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The NAIA Title Basketball Game That Wasn't... and What Lies in Store

The title game of the NAIA men’s basketball tournament would’ve taken place tonight (Tuesday, March 24) in Kansas City. But before it could even begin, the tournament was canceled, a precaution against the spread of coronavirus. Much has changed since Kansas teams like Washburn won the title in 1987 and Fort Hays State in 1984. And as Greg Echlin reports, more changes lie ahead.


 

 

(BROADCAST TRANSCRIPT)
Reporter: Greg Echlin
Editor: J. Schafer

Before Bob Davis became the voice of the Kansas Jayhawks, he was behind the mic when Fort Hays State won the NAIA championship…

     <<Bob Davis, 9 secs.: Shooting and missing, it’s over!!! Fort Hays has won the national championship in overtime, 48-46.}>>

That was when the tournament was played at Kemper Arena. But it has since...

     <<{Nat. Sound of the NAIA tournament in Municipal}>>

…returned to these familiar sounds of Municipal Auditorium in downtown Kansas City. This is where it all began in 1937…

     <<{Nat. sound of big crowd cheer}

But now another NAIA tradition has been cast aside...the 32-team bracket.

     <<{Lamar, 7 secs.: I wish we could’ve convinced the powers-that-be that we could have still done this and have it be a 32-team tournament.}>>

That’s Rocky Lamar, the men’s basketball coach at Mid-America Nazarene in Olathe. The Pioneers qualified for this year’s tournament, which would have been the last year of the 32-team bracket…

     <<{Lamar, 10 secs.: I told the kids before the year started that their goal should be to be part of the 32-team tournament the NAIA was going to have.}>>

But when the tournament was canceled because of coronavirus concerns on March 12, Lamar says it was worse than trying to get his players through a season-ending loss. That’s because the only thing worse than losing…is never having a chance to win.

     <<{Lamar, 7 secs: They lost the tournament because of this coronavirus and they were just broken-hearted. There was nothing I could say to them.}>>

Next year, the tournament expands to 64 teams, but only 16 will advance to Kansas City. And that’s a different animal altogether. To become the NAIA champ, a team had to win five games in a row in no more than a seven-day stretch. That leaves little time for rest, making this the toughest tournament in the country. That fact stuck out to the late Jack Coleman, a former Louisville standout who led the Cardinals to the 1948 title.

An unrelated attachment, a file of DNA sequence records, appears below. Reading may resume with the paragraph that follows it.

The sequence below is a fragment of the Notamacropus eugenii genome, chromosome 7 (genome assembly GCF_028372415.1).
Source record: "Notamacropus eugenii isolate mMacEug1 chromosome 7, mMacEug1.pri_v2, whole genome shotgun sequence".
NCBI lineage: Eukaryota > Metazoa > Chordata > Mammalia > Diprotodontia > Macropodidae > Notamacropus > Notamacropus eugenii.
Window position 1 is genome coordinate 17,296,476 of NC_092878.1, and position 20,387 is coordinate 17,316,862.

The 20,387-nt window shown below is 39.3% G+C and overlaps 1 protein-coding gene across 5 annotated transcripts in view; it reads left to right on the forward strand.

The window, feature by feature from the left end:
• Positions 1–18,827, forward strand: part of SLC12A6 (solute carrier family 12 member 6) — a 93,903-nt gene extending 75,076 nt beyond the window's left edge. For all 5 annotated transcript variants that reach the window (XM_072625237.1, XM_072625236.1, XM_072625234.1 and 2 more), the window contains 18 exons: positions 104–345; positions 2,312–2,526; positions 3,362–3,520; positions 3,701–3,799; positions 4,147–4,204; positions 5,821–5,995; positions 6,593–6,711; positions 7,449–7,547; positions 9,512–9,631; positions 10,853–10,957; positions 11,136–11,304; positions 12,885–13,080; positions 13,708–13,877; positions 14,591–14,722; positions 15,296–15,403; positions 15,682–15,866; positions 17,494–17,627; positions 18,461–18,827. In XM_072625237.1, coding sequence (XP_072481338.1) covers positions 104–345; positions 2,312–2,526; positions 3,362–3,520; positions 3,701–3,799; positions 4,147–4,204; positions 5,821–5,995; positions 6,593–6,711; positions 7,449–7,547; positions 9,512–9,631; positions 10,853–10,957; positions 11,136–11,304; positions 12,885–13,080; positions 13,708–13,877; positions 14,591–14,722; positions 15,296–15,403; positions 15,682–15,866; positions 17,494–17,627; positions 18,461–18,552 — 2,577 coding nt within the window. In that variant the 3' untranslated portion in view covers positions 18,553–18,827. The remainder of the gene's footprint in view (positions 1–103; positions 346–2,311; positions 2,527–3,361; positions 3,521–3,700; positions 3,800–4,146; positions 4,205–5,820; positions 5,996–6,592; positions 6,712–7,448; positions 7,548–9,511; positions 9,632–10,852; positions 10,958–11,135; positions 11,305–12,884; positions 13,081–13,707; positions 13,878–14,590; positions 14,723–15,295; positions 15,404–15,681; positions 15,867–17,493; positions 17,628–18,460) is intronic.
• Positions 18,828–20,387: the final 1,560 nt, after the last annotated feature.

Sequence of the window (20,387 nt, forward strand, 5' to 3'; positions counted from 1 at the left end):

<<{Jack Coleman, 9 secs.: That tournament to me, as I look back on it, was the hardest week that I ever spent playing sports.}>>

In the ’48 title game, Louisville beat Indiana State, coached by the legendary John Wooden.

     <<{Jack Coleman, 9 secs.: Well, of course, it goes without saying they were a well-coached team and they had some real fine ballplayers.}

It was the only time in John Wooden’s coaching career that he lost a national championship game. Several years later Louisville and Indiana State left the NAIA ranks for the higher-profile and more lucrative NCAA. Today, current membership is around 100 fewer than what the NCAA has in Division I basketball alone. Jim Carr, the NAIA president and CEO, has been working to address that. But Carr says the current pandemic could jeopardize the future of some small colleges.

     <<{Jim Carr, 15 secs.: Students are home for the spring and everyone’s going online. I think it’s going to change people’s attitude about coming back in the fall. So if you add all those headwinds in with fewer students retaining into the fall, there will be some schools who won’t make it.}>>

Back at Mid-America Nazarene in Olathe, Rocky Lamar agrees and he’s also worried about it...

     <<{Lamar, 11 secs.: It’s very difficult right now. You have to come up with very inventive ways to make sure that you keep the doors open. Making sure you get enough kids to come in so you can keep the doors open.}>>

With the expansion of the basketball bracket to 64, the NAIA feels it’s more in uniform with its other sports championships. One thing that is universally felt among staunch NAIA fans: The void felt by the absence of this year’s final 32-team tournament. 

For Kansas Public Radio, I’m Greg Echlin.  ####

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